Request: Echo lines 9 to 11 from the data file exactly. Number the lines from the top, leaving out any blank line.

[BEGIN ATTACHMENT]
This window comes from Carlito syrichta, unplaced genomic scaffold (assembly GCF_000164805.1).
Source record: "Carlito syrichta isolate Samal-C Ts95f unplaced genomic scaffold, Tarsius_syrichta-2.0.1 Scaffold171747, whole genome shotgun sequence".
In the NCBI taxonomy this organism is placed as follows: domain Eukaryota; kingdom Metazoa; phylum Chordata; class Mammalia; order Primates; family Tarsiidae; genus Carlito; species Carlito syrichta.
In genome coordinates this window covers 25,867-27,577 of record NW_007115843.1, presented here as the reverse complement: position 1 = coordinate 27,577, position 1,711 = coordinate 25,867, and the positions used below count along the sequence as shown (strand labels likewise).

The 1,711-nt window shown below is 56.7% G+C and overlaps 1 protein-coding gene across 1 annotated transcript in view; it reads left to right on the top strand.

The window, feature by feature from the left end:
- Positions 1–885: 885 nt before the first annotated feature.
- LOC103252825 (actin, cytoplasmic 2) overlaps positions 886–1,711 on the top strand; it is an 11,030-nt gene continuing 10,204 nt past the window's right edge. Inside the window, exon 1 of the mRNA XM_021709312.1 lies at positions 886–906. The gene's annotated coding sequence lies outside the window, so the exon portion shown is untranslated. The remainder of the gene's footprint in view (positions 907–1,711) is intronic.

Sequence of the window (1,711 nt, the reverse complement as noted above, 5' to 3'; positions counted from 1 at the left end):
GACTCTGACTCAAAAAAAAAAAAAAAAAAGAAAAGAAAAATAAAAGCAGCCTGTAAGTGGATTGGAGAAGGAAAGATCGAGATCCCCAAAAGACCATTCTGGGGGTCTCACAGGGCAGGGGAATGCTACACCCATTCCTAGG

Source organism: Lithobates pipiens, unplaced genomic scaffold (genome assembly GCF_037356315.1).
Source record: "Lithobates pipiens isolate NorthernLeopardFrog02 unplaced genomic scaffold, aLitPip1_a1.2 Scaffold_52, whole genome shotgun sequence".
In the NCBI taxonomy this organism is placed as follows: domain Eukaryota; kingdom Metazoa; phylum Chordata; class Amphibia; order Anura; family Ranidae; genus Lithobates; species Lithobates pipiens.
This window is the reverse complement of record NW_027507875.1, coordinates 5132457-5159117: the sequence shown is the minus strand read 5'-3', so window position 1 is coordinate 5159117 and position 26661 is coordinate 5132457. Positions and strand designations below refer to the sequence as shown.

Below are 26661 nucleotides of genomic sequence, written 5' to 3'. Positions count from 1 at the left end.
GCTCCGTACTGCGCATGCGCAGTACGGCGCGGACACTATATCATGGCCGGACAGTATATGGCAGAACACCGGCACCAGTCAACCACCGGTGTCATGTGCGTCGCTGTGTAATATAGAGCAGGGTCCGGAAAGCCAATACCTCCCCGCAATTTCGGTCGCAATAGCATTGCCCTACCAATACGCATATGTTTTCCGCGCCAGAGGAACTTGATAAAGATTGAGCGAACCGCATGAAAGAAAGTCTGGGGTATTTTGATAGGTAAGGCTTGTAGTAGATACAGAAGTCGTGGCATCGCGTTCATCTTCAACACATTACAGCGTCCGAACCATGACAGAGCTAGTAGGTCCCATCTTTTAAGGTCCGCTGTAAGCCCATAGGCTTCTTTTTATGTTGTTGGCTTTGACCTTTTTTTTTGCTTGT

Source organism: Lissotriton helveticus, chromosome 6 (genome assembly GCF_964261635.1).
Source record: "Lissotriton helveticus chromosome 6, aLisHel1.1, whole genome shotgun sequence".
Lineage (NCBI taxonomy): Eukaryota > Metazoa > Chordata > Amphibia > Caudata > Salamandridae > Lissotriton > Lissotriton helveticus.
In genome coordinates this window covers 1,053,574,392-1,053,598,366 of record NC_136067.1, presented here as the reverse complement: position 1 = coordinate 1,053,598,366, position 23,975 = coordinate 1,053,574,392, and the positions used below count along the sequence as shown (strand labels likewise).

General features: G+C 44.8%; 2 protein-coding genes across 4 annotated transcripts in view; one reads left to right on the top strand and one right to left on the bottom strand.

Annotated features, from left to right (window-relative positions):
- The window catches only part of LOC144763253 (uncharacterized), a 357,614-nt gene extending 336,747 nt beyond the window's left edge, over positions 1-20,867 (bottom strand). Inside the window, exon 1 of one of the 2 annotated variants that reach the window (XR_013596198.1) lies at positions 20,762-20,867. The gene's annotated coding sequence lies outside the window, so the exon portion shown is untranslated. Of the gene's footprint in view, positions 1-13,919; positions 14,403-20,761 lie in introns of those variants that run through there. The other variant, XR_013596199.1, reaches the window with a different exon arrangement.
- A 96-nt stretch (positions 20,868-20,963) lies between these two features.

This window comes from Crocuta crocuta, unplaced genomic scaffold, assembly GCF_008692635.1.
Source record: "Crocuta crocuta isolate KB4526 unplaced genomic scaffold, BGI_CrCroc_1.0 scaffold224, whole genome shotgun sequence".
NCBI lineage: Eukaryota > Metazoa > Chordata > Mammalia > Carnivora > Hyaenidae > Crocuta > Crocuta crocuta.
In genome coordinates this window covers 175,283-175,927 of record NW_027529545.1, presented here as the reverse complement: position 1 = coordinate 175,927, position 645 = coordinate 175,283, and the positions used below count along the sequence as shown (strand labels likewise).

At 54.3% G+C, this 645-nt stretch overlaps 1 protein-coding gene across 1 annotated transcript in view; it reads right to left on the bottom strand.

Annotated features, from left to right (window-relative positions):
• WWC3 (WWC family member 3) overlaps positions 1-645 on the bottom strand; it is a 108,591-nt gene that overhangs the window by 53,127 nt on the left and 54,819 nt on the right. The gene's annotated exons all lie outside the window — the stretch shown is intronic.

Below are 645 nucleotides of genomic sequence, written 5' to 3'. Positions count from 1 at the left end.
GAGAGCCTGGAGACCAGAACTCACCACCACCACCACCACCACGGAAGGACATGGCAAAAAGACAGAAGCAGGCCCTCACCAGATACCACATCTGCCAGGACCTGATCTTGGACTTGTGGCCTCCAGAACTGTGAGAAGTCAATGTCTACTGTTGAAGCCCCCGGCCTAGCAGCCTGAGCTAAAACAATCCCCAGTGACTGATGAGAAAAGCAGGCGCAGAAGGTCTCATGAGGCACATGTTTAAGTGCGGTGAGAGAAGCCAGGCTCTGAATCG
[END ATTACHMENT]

Sequence of the window (1,711 nt, the reverse complement as noted above, 5' to 3'; positions counted from 1 at the left end):
GACTCTGACTCAAAAAAAAAAAAAAAAAAGAAAAGAAAAATAAAAGCAGCCTGTAAGTGGATTGGAGAAGGAAAGATCGAGATCCCCAAAAGACCATTCTGGGGGTCTCACAGGGCAGGGGAATGCTACACCCATTCCTAGG

Source organism: Lithobates pipiens, unplaced genomic scaffold (genome assembly GCF_037356315.1).